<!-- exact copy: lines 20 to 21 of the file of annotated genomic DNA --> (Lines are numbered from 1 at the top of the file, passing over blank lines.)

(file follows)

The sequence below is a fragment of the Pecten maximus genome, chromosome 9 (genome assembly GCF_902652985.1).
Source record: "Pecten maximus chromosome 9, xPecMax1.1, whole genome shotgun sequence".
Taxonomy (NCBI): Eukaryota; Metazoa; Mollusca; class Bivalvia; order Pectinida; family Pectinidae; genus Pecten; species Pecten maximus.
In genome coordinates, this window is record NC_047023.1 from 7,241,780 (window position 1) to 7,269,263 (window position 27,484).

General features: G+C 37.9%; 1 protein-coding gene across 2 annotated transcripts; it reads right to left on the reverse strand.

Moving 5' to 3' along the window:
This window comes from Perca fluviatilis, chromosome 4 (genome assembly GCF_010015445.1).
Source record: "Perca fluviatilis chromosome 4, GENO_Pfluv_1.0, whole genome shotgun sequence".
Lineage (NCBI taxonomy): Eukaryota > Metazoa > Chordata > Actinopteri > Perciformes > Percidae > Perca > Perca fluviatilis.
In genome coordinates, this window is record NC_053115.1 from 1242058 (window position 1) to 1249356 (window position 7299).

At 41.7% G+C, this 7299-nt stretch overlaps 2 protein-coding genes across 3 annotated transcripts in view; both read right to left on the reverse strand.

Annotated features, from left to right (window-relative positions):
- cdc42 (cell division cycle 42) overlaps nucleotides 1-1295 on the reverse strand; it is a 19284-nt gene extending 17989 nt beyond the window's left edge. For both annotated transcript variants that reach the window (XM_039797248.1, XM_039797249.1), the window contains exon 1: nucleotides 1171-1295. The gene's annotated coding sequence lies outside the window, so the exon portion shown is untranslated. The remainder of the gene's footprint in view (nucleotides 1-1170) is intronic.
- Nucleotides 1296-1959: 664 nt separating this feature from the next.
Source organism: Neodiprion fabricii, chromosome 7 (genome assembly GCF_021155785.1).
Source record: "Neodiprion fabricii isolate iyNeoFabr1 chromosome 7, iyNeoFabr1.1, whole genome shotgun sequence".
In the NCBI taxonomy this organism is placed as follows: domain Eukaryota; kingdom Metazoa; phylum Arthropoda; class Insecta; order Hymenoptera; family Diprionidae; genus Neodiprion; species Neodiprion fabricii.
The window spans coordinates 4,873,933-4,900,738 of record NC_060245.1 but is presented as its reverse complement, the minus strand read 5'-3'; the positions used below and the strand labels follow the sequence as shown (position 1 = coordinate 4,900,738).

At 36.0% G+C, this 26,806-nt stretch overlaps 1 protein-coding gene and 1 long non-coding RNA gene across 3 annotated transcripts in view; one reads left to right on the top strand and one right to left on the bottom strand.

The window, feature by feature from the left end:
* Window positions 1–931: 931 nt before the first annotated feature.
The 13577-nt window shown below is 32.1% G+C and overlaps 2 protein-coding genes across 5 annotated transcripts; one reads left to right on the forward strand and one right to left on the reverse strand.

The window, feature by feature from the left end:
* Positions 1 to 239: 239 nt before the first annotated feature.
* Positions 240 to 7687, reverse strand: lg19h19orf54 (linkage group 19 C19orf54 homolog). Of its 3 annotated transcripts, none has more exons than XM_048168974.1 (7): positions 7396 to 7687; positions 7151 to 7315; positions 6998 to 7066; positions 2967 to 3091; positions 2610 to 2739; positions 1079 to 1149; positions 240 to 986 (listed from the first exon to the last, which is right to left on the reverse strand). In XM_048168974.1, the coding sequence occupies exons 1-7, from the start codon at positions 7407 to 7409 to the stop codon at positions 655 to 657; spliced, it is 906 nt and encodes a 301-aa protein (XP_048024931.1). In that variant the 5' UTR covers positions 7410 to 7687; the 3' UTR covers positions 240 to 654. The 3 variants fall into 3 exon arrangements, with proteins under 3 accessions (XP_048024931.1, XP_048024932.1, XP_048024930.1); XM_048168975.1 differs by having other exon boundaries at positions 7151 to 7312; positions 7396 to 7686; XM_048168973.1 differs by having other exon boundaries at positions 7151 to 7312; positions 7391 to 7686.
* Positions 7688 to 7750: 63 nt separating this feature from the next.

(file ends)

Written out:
The window, feature by feature from the left end:
* Window positions 1–931: 931 nt before the first annotated feature.